After I get to know them, I take the camera out and let them touch it, play with the buttons, and show them what a picture of them looks like on the screen.
Then I pull out Mr. Frog, a lens puppet that fits onto the front of my camera (bought on Amazon). I know… it’s silly and many photographers are anti-lens puppets but I have kids who remember Mr. Frog from a year ago and can’t wait to take more photos. I can swallow my photographer pride for that.
If you’re taking photos of your own kids, they’ll probably be more accustomed to the big camera but I’ve found that letting my own kids hold the camera and even take pictures of their siblings has made them more comfortable and natural when I’m holding taking pictures.
3. Be silly
My biggest secret to getting natural smiles from kids is to be completely ridiculous (which comes way too naturally to me). I’ve learned most of these tricks from my own kids so I try to put them in a position where they can’t help but smile.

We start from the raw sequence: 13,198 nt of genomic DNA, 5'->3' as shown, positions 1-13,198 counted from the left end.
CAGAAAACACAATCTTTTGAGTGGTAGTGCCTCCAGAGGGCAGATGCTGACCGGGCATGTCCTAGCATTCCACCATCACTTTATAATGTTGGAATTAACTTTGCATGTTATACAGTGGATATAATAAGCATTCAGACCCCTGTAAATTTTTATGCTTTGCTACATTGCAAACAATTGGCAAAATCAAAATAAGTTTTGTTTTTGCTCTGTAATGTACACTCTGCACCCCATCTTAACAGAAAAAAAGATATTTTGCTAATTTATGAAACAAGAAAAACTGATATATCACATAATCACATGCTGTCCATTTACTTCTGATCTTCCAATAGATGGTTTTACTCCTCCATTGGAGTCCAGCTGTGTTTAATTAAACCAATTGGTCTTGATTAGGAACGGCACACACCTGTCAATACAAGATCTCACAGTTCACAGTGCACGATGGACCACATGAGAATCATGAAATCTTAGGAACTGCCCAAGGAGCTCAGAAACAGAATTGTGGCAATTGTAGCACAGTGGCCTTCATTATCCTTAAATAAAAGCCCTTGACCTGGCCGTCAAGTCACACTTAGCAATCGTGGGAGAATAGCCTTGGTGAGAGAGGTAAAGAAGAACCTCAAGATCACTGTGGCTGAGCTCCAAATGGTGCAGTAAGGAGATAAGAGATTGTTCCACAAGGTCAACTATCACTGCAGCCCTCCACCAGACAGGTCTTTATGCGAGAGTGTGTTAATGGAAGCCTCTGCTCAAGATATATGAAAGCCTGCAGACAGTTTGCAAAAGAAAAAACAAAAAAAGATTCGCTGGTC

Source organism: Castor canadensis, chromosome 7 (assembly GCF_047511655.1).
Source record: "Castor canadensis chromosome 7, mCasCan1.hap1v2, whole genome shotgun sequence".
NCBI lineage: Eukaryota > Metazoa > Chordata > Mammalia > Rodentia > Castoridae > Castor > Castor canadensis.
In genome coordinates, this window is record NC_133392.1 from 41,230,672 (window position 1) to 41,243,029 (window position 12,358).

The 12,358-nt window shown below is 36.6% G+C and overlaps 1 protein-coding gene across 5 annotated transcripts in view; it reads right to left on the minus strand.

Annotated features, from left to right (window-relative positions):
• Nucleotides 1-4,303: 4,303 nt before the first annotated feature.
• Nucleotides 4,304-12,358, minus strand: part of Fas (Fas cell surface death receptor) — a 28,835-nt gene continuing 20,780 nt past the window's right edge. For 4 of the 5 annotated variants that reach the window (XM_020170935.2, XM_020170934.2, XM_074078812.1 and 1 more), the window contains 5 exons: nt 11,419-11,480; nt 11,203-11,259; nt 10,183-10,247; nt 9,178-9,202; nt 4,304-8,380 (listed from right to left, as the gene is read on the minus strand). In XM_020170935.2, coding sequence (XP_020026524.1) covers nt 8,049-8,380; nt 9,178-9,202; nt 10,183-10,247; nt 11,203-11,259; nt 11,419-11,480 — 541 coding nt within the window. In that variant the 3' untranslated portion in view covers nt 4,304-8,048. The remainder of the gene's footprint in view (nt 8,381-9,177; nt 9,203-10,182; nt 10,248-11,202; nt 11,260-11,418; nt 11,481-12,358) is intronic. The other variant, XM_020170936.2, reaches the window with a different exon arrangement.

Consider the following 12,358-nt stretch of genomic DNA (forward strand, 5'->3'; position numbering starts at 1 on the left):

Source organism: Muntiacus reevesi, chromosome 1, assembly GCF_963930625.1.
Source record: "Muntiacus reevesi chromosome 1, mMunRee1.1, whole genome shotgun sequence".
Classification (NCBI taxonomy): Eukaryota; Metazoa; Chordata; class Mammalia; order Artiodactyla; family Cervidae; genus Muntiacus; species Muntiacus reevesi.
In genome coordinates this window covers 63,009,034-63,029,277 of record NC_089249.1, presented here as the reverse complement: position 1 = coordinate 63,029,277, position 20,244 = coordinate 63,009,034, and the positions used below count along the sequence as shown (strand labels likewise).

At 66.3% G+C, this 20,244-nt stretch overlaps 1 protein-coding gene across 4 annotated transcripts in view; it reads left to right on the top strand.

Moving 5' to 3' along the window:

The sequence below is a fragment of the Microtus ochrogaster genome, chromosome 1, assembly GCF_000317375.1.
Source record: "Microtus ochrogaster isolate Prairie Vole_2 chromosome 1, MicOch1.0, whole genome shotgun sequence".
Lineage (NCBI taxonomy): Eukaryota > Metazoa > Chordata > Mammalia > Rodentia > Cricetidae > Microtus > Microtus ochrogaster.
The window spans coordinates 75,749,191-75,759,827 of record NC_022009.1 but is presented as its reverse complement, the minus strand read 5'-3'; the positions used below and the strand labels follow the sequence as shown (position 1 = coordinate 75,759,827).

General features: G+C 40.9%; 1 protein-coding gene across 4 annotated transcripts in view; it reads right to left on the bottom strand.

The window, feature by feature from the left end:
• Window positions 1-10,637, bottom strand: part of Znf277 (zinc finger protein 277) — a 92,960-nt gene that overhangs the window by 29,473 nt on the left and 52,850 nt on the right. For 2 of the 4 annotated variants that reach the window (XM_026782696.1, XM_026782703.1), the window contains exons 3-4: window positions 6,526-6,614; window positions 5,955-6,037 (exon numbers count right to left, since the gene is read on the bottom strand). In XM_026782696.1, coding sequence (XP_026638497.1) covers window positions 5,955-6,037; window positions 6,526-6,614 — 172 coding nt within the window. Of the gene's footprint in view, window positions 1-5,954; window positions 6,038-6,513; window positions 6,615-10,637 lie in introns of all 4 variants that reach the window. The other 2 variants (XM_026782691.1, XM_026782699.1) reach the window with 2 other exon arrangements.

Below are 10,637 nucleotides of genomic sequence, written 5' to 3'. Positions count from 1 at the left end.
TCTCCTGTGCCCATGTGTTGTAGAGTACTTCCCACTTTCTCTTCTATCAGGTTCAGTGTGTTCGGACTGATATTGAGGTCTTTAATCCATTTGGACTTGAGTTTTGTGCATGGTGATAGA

Some fun things I’ll say:
- Do I have three noses or four noses?
- Does mommy have green hair?
- Does daddy have purple boogers?
- (To older kids) Are you married? Do you have a girlfriend?
- Where does [insert kids favorite TV character] live?
- Don’t smile! (this one works like a charm for my feisty 3-year old)
You get the idea. Sometimes I’ll play peekaboo, sing songs, and dance around. I’d be remiss if I didn’t mention to use potty humor with boys.
The secret to capturing the genuine smiles during these ridiculous moments is to make sure you take the photo right after the kids laugh or make a funny face. They’re always smiling naturally right after these moments.
4. Sibling interaction
A great way to get kids to smile naturally is to have them interact with their siblings. When I do this with my kids and clients I have them play tickle monster, run and hug, hop on one foot, run to the tree and back, skip down the path holding hands, etc.
Again, don’t stop snapping! Ask kids to look your way immediately after the action for the natural smile you’re looking for. I also give them parameters to keep everyone in the shot and keep it appropriate (i.e. “stay within this circle” or “you have glue keeping your knees together!” for little girls with dresses).